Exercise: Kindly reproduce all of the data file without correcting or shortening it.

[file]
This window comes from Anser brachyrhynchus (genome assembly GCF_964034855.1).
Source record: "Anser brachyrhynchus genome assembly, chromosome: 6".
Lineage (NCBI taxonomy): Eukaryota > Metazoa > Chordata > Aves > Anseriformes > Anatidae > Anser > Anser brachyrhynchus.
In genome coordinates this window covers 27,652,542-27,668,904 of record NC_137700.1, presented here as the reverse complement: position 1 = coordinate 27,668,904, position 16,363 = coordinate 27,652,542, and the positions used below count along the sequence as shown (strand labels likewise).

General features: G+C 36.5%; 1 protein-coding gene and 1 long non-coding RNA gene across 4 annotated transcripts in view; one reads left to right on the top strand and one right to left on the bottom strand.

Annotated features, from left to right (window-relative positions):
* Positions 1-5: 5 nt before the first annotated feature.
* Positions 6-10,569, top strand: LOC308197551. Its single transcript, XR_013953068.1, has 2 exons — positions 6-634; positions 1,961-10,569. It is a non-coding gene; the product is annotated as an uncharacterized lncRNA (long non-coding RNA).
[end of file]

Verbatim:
This window comes from Anser brachyrhynchus (genome assembly GCF_964034855.1).
Source record: "Anser brachyrhynchus genome assembly, chromosome: 6".
Lineage (NCBI taxonomy): Eukaryota > Metazoa > Chordata > Aves > Anseriformes > Anatidae > Anser > Anser brachyrhynchus.
In genome coordinates this window covers 27,652,542-27,668,904 of record NC_137700.1, presented here as the reverse complement: position 1 = coordinate 27,668,904, position 16,363 = coordinate 27,652,542, and the positions used below count along the sequence as shown (strand labels likewise).

General features: G+C 36.5%; 1 protein-coding gene and 1 long non-coding RNA gene across 4 annotated transcripts in view; one reads left to right on the top strand and one right to left on the bottom strand.

Annotated features, from left to right (window-relative positions):
* Positions 1-5: 5 nt before the first annotated feature.
* Positions 6-10,569, top strand: LOC308197551. Its single transcript, XR_013953068.1, has 2 exons — positions 6-634; positions 1,961-10,569. It is a non-coding gene; the product is annotated as an uncharacterized lncRNA (long non-coding RNA).